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Prokhorov, Alexander V. (2002) INHERITED DISCOURSE: STALINIST TROPES IN THAW CULTURE. Doctoral Dissertation, University of Pittsburgh. (Unpublished)

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My dissertation argues that while Thaw cultural producers believed that they had abandoned Stalinist cultural practices, their works continued to generate, in revised form, the major tropes of Stalinist culture: the positive hero, and family and war tropes. Although the cultural Thaw of the 1950s and 60s embraced new values, it merely reworked Stalinist artistic practices. On the basis of literary and cinematic texts, I examine how these two media reinstantiated the fundamental tropes of Russo-Soviet culture.In the first two chapters, I discuss approaches to Thaw literature and film in Western and Soviet scholarship, and my methodology, which is best defined as cultural semiotics. Chapter Three discusses the instantiations of the positive hero in Thaw literature and film. As case studies I adduce Boris Pasternak's Doctor Zhivago (1957) and Grigorii Kozintsev's film adaptation of Hamlet (1964). The fourth chapter examines how Thaw culture redefines the family and war tropes in trench prose and film melodrama. As case studies I discuss Viktor Nekrasov's war novel In the Trenches of Stalingrad (1947) and Mikhail Kalatozov's melodrama Cranes Are Flying (1957). The fifth chapter treats the ironic reworkings of the major tropes in Soviet culture of the 1960s. My case studies consist of Vasilii Aksenov's novel Ticket to the Stars (1961) and El'dar Riazanov's film Beware of a Car (1966). Irony, as one of the major taboos of socialist realism, was absent during Stalinism and early Thaw culture but became an increasingly dominant mode of late Soviet aesthetics. The dissertation traces the evolution of Soviet cultural tropes in literature and film of the Thaw: from the project of redefining them to the project of distancing from them. While the majority of writers on the period argue the radical departure of Thaw producers from the Stalinist cultural practices, I argue for the understanding of the Thaw as the period sharing basic cultural tropes with Stalinism while their specific instantiations in various modes of cultural production became different due to the changes in cultural capital, technologies, and values.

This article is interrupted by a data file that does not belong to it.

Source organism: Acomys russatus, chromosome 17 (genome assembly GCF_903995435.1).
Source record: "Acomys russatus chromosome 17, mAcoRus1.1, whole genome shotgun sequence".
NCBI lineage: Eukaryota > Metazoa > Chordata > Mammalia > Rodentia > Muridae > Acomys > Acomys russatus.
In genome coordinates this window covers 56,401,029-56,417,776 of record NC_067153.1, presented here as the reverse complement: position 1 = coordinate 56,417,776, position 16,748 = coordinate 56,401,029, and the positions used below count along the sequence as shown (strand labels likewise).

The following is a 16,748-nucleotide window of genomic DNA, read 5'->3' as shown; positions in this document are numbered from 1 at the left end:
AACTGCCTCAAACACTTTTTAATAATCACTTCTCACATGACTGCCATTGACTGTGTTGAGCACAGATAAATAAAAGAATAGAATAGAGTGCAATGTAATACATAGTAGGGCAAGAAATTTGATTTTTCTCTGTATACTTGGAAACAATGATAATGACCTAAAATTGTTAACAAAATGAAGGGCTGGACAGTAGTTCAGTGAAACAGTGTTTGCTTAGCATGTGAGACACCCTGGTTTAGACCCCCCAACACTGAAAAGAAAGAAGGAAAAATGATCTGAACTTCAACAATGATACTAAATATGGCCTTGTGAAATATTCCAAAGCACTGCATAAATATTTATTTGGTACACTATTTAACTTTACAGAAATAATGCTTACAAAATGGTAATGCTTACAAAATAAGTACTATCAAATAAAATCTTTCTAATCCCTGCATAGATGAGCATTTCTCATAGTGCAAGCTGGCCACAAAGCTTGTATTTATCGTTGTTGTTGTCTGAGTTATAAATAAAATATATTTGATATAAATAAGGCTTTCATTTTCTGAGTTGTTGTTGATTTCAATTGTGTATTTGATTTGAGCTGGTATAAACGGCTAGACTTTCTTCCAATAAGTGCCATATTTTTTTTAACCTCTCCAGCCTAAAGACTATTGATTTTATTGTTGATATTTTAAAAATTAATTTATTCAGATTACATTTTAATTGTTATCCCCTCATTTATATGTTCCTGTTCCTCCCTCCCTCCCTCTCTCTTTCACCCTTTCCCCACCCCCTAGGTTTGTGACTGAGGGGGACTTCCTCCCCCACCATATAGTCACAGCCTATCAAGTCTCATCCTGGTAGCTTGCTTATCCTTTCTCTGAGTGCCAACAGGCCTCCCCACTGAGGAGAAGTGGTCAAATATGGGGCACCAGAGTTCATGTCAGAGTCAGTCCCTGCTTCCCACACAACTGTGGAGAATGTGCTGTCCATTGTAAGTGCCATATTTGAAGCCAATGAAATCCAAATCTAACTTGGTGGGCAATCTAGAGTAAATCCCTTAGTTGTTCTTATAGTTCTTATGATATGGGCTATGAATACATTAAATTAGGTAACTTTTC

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Item Type: University of Pittsburgh ETD
Status: Unpublished
CreatorsEmailPitt UsernameORCID
Prokhorov, Alexander
ETD Committee:
TitleMemberEmail AddressPitt UsernameORCID
Committee ChairGoscilo, Helenagoscilo@pitt.eduGOSCILO
Committee MemberFischer, Lucylfischer@pitt.eduLFISCHER
Committee MemberAltshuller, Markaltshul@pitt.eduALTSHUL
Committee MemberCondee, Nancycondee@pitt.eduCONDEE
Committee MemberPadunov, Vladimirpadunov@pitt.eduPADUNOV
Date: 15 October 2002
Date Type: Completion
Defense Date: 26 April 2002
Approval Date: 15 October 2002
Submission Date: 24 July 2002
Access Restriction: No restriction; Release the ETD for access worldwide immediately.
Institution: University of Pittsburgh
Schools and Programs: Dietrich School of Arts and Sciences > Slavic Languages and Literatures
Degree: PhD - Doctor of Philosophy
Thesis Type: Doctoral Dissertation
Refereed: Yes
Uncontrolled Keywords: Cultural Studies; Film Studies; History of Soviet Cu
Other ID:, etd-07242002-135513
Date Deposited: 10 Nov 2011 19:53
Last Modified: 15 Nov 2016 13:46


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